I walk on the frozen terrain that from Herrnhut’s centre leads up to hill, a lone sentinel against the darkness that has engulfed this town. We’ve stayed up all night in the freezing Lusatian spring, the brothers and I. Heads bent to the ground, eyes closed and lips tied in the silent contemplation of doom, the congregation is united in this pilgrimage and into a pity that I found more insulting than comforting, and always condescending. I caress the Easter lilies in my hands—pious offering to an already sated graveyard.
“Anno Domini 1732. The Angel of Death has descended on our village, to punish us for our sins. Let’s go to pray, brother, and purify our souls.”
As if there was anything left – to purify or damn. The new plague arrived and struck like the old ones, like the ruthless hand of an angry deity – though I don’t believe in angels as I don’t believe in any God, not any longer. Certainly, not one that leaves behind lifeless bodies and bottomless despair. The poorest of the village have died first as they always do, and so did Eve.
My Eve, golden hair on a face that turned into a white wax-like mask, with shredded, dirty linen as her bed for the eternity. My Eve, tender skin and a flare for sprites and angels, who spoke to her from the depth of Bluno’s shimmering waters. My Eve, whom they have locked into the hospital where she was helping the sick and condemned her to a painful end.
I stare in silence at the dark forest on my way to the God’s Acre, for an early-morning Easter service and hymns to the Saviour. Today, I carry more than just rosary and torchlight.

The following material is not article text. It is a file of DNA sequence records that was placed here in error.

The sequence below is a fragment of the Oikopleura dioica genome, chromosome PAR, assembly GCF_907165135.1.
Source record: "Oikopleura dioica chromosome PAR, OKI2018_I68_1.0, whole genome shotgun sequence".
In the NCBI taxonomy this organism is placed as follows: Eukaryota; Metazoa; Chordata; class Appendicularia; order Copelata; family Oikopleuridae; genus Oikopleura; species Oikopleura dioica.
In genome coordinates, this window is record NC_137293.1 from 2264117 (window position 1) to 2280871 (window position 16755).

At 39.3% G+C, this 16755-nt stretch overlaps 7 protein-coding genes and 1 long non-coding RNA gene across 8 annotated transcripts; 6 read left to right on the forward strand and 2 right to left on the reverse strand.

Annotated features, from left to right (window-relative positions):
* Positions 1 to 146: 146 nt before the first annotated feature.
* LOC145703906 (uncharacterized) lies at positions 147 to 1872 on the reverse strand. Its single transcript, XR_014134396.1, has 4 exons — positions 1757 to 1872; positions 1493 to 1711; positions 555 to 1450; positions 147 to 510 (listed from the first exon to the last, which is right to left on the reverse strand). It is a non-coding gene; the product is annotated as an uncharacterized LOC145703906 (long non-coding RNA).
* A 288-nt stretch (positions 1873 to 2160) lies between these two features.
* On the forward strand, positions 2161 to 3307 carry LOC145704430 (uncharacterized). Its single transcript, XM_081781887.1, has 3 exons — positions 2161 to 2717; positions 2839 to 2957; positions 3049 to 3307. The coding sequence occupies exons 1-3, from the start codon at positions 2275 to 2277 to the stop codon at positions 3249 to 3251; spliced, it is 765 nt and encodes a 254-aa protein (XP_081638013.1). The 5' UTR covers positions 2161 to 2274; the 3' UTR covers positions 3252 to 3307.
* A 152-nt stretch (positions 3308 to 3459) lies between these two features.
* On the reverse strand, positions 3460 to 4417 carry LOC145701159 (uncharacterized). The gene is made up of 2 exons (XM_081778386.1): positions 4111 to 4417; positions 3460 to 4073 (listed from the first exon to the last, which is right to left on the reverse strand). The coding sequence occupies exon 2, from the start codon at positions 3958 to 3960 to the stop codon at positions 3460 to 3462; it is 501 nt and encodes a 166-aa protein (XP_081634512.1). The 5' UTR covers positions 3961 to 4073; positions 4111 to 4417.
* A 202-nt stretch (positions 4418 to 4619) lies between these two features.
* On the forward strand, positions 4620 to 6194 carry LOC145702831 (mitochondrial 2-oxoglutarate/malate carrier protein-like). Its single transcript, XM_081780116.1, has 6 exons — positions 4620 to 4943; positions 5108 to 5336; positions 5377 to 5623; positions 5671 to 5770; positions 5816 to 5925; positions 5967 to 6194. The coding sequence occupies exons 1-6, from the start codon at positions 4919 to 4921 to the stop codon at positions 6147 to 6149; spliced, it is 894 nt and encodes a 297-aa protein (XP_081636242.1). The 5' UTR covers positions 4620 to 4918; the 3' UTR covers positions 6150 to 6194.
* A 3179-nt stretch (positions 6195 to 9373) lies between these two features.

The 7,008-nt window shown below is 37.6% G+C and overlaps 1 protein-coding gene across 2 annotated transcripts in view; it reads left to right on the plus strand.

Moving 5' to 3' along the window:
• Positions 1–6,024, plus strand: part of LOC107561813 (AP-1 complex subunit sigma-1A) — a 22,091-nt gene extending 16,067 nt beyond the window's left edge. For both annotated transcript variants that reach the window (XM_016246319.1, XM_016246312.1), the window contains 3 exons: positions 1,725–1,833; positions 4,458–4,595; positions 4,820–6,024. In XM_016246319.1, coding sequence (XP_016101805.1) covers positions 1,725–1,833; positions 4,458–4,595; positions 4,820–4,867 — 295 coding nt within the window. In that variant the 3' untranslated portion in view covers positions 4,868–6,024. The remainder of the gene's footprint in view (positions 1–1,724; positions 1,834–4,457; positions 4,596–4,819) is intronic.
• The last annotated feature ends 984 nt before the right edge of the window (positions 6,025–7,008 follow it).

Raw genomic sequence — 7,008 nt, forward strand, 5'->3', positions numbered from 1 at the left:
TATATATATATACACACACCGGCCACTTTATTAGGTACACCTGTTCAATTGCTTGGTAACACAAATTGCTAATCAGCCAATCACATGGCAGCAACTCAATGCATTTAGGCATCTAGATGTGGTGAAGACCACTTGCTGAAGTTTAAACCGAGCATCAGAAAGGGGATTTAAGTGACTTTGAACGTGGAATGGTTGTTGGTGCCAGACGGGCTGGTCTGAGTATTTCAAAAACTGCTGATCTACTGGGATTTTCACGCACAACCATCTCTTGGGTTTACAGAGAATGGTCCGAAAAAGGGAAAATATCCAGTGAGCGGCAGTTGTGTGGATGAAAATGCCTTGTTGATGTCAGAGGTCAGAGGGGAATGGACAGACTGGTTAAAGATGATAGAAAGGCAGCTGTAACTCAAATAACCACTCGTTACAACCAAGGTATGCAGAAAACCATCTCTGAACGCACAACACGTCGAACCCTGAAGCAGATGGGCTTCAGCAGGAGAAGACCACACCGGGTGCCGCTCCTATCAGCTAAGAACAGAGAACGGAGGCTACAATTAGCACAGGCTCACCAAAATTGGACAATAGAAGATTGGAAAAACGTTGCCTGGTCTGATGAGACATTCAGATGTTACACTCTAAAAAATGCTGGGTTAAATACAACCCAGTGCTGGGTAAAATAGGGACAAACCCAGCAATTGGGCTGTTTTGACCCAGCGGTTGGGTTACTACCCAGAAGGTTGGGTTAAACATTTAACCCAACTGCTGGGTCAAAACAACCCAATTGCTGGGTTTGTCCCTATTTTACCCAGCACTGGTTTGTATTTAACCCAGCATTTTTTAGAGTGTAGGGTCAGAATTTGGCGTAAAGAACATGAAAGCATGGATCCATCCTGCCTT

One brother comes near, her comforting hand lingering on my shoulder. “Don’t be sad, Hermann. There was nothing we could do for her.”
“There’s always something you can do,” I growl, my voice barely audible in the howling wind.
“Not this time. We had to stop the contagion, even if it meant to let those wretched souls die. Eve was a victim, too, I know, and you’re mourning her. But she will join us here, together with the others that have lost their lives in this tragedy.”
“Eve is dead.”
“Today is the day of the Resurrection. If your faith is strong, she shall rise, too. In spirit, brother.”
Or maybe you’ll follow her—in flesh, brother, I murmur, observing the congregation now united in prayer, nude knees down on the sacred ground, fingers scratching the hardened soil. All of you, who had let her die.
I step away in silence, unseen in the crepuscular light, my feet treading light on the frosted grass. Like a shadow with a scythe in his hands, I approach the wood I’ve assembled days before, ready to become a cathedral of light for an unexpected funeral service. I step out, locking the cemetery’s gate, and unleash hell.
With a sibilant sound, the fire creeps up, igniting the wood bundles that crown the burial ground like prayer beads, and suddenly spreads, fast and mortal. Ashes to ashes, dust to dust, guilty to the innocent—and mercy for no one.
Russell Hemmell is a statistician and social scientist from the U.K, passionate about astrophysics and speculative fiction. Recent stories in Gone Lawn, Not One of Us, Typehouse Literary Journal, and others.